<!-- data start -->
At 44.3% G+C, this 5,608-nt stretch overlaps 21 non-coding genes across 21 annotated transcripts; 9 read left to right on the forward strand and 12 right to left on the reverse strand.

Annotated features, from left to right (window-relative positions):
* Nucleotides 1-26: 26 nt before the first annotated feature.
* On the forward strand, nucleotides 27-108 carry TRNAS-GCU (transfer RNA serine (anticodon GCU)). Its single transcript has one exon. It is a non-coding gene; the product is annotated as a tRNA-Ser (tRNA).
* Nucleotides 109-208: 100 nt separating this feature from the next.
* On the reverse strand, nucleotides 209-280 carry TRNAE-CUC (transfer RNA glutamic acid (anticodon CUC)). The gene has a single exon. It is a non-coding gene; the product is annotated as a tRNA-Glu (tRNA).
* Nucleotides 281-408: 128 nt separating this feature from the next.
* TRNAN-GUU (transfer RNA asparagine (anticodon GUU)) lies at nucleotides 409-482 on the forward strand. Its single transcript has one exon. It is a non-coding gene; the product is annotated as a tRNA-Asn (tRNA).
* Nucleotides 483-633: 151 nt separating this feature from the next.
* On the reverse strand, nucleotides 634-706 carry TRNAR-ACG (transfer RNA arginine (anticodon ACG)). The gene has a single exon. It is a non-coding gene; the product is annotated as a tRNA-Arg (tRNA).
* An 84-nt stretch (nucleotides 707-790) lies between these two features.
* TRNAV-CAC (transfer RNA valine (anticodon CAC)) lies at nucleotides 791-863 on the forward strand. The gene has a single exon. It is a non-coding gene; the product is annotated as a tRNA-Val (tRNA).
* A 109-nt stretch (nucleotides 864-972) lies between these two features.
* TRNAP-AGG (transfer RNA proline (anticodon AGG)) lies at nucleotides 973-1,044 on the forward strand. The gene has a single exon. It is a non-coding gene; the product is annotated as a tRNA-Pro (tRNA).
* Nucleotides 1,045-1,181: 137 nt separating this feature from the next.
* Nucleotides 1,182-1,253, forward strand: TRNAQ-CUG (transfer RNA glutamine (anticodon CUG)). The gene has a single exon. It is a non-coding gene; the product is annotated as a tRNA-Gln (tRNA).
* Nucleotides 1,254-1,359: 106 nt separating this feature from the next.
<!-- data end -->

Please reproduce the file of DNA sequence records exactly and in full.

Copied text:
At 44.3% G+C, this 5,608-nt stretch overlaps 21 non-coding genes across 21 annotated transcripts; 9 read left to right on the forward strand and 12 right to left on the reverse strand.

Annotated features, from left to right (window-relative positions):
* Nucleotides 1-26: 26 nt before the first annotated feature.
* On the forward strand, nucleotides 27-108 carry TRNAS-GCU (transfer RNA serine (anticodon GCU)). Its single transcript has one exon. It is a non-coding gene; the product is annotated as a tRNA-Ser (tRNA).
* Nucleotides 109-208: 100 nt separating this feature from the next.
* On the reverse strand, nucleotides 209-280 carry TRNAE-CUC (transfer RNA glutamic acid (anticodon CUC)). The gene has a single exon. It is a non-coding gene; the product is annotated as a tRNA-Glu (tRNA).
* Nucleotides 281-408: 128 nt separating this feature from the next.
* TRNAN-GUU (transfer RNA asparagine (anticodon GUU)) lies at nucleotides 409-482 on the forward strand. Its single transcript has one exon. It is a non-coding gene; the product is annotated as a tRNA-Asn (tRNA).
* Nucleotides 483-633: 151 nt separating this feature from the next.
* On the reverse strand, nucleotides 634-706 carry TRNAR-ACG (transfer RNA arginine (anticodon ACG)). The gene has a single exon. It is a non-coding gene; the product is annotated as a tRNA-Arg (tRNA).
* An 84-nt stretch (nucleotides 707-790) lies between these two features.
* TRNAV-CAC (transfer RNA valine (anticodon CAC)) lies at nucleotides 791-863 on the forward strand. The gene has a single exon. It is a non-coding gene; the product is annotated as a tRNA-Val (tRNA).
* A 109-nt stretch (nucleotides 864-972) lies between these two features.
* TRNAP-AGG (transfer RNA proline (anticodon AGG)) lies at nucleotides 973-1,044 on the forward strand. The gene has a single exon. It is a non-coding gene; the product is annotated as a tRNA-Pro (tRNA).
* Nucleotides 1,045-1,181: 137 nt separating this feature from the next.
* Nucleotides 1,182-1,253, forward strand: TRNAQ-CUG (transfer RNA glutamine (anticodon CUG)). The gene has a single exon. It is a non-coding gene; the product is annotated as a tRNA-Gln (tRNA).
* Nucleotides 1,254-1,359: 106 nt separating this feature from the next.